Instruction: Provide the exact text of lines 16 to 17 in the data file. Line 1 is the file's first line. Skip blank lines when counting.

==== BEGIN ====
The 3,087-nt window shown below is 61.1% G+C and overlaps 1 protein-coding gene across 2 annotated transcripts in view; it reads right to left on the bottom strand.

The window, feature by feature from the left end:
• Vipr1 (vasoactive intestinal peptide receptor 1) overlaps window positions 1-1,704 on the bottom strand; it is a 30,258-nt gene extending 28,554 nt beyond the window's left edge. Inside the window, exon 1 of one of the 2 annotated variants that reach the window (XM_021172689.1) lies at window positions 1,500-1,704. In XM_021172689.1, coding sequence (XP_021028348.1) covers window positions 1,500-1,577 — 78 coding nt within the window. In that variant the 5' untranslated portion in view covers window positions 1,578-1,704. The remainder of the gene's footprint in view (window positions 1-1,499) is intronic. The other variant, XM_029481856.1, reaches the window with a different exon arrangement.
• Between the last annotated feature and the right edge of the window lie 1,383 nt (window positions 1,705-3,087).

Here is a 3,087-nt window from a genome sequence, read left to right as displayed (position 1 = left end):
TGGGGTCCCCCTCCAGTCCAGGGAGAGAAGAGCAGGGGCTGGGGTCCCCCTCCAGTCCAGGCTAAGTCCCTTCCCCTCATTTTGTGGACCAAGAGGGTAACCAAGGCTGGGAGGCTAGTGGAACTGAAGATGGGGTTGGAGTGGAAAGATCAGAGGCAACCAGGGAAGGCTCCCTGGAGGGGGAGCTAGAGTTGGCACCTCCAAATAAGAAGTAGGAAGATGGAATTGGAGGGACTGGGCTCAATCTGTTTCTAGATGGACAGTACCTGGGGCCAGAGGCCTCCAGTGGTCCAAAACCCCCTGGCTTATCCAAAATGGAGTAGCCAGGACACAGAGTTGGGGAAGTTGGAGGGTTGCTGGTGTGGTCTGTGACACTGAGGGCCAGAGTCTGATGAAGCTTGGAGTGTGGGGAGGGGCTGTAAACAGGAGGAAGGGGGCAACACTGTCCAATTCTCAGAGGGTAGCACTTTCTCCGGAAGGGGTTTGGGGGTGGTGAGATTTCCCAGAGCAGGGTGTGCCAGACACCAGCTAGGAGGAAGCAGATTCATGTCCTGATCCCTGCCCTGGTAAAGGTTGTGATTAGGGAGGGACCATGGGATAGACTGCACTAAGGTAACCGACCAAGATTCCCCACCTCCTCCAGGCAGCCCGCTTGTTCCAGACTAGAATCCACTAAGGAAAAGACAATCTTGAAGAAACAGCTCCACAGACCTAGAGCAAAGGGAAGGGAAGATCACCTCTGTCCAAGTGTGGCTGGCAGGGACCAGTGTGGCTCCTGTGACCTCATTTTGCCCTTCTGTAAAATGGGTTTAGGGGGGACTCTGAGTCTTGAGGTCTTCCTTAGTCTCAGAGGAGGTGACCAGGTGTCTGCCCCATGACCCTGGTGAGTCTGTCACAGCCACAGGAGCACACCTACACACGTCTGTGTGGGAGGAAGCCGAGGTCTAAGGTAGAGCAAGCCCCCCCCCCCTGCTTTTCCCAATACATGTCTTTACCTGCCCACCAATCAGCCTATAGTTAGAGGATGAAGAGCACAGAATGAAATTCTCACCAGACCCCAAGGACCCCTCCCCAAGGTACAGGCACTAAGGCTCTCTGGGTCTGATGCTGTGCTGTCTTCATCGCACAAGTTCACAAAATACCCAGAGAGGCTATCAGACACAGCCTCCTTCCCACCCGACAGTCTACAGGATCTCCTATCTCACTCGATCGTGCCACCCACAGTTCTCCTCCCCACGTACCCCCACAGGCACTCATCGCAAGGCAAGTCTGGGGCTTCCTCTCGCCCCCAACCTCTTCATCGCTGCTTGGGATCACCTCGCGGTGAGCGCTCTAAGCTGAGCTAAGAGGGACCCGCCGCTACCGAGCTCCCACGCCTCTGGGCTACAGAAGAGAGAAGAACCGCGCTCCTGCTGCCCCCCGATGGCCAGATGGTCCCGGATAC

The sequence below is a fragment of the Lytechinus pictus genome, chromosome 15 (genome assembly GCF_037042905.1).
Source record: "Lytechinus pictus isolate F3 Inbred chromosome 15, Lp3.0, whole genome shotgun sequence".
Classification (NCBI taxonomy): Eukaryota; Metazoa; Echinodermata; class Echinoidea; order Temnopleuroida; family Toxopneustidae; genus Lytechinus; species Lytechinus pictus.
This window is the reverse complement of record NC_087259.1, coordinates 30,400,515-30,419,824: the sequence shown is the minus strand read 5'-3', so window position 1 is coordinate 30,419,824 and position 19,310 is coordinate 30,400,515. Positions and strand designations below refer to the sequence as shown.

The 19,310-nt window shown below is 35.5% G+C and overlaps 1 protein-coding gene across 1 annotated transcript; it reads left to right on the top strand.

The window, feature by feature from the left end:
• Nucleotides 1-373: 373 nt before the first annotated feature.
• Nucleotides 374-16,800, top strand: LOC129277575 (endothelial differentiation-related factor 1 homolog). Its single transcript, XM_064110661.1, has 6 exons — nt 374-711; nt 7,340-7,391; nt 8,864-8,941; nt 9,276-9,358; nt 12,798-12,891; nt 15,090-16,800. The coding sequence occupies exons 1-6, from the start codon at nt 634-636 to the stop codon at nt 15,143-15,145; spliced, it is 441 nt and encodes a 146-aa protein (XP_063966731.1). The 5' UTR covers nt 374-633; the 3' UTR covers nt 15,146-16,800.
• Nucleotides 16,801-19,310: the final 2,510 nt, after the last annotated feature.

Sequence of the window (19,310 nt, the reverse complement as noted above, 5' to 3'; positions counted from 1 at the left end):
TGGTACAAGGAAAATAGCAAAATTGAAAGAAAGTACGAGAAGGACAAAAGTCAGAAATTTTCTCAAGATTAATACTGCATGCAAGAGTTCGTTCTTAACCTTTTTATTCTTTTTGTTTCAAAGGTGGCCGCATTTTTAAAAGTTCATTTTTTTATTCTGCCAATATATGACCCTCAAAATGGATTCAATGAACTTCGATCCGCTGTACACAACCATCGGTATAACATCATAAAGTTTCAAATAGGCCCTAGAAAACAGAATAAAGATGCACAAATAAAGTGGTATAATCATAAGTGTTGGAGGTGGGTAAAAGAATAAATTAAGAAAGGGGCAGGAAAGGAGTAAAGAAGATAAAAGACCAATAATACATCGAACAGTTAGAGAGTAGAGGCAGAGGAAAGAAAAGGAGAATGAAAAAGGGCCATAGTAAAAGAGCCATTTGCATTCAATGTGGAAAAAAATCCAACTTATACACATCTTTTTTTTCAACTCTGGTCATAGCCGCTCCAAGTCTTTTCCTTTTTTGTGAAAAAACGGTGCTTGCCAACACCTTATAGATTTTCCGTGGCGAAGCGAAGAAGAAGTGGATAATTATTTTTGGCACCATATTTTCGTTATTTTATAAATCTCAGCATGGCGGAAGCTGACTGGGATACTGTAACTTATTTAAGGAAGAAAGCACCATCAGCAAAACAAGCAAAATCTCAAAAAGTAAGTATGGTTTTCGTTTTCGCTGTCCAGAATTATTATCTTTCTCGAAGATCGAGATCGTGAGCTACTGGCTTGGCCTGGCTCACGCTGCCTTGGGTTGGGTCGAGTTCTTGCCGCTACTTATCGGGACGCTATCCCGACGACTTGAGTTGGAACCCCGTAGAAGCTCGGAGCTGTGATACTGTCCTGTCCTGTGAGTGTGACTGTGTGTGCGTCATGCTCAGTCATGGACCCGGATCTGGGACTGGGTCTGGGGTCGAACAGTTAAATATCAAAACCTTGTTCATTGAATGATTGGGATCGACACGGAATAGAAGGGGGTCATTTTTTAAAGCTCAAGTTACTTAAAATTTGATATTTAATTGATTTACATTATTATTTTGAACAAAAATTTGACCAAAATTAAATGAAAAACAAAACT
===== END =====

Sequence of the window (19,310 nt, the reverse complement as noted above, 5' to 3'; positions counted from 1 at the left end):
TGGTACAAGGAAAATAGCAAAATTGAAAGAAAGTACGAGAAGGACAAAAGTCAGAAATTTTCTCAAGATTAATACTGCATGCAAGAGTTCGTTCTTAACCTTTTTATTCTTTTTGTTTCAAAGGTGGCCGCATTTTTAAAAGTTCATTTTTTTATTCTGCCAATATATGACCCTCAAAATGGATTCAATGAACTTCGATCCGCTGTACACAACCATCGGTATAACATCATAAAGTTTCAAATAGGCCCTAGAAAACAGAATAAAGATGCACAAATAAAGTGGTATAATCATAAGTGTTGGAGGTGGGTAAAAGAATAAATTAAGAAAGGGGCAGGAAAGGAGTAAAGAAGATAAAAGACCAATAATACATCGAACAGTTAGAGAGTAGAGGCAGAGGAAAGAAAAGGAGAATGAAAAAGGGCCATAGTAAAAGAGCCATTTGCATTCAATGTGGAAAAAAATCCAACTTATACACATCTTTTTTTTCAACTCTGGTCATAGCCGCTCCAAGTCTTTTCCTTTTTTGTGAAAAAACGGTGCTTGCCAACACCTTATAGATTTTCCGTGGCGAAGCGAAGAAGAAGTGGATAATTATTTTTGGCACCATATTTTCGTTATTTTATAAATCTCAGCATGGCGGAAGCTGACTGGGATACTGTAACTTATTTAAGGAAGAAAGCACCATCAGCAAAACAAGCAAAATCTCAAAAAGTAAGTATGGTTTTCGTTTTCGCTGTCCAGAATTATTATCTTTCTCGAAGATCGAGATCGTGAGCTACTGGCTTGGCCTGGCTCACGCTGCCTTGGGTTGGGTCGAGTTCTTGCCGCTACTTATCGGGACGCTATCCCGACGACTTGAGTTGGAACCCCGTAGAAGCTCGGAGCTGTGATACTGTCCTGTCCTGTGAGTGTGACTGTGTGTGCGTCATGCTCAGTCATGGACCCGGATCTGGGACTGGGTCTGGGGTCGAACAGTTAAATATCAAAACCTTGTTCATTGAATGATTGGGATCGACACGGAATAGAAGGGGGTCATTTTTTAAAGCTCAAGTTACTTAAAATTTGATATTTAATTGATTTACATTATTATTTTGAACAAAAATTTGACCAAAATTAAATGAAAAACAAAACT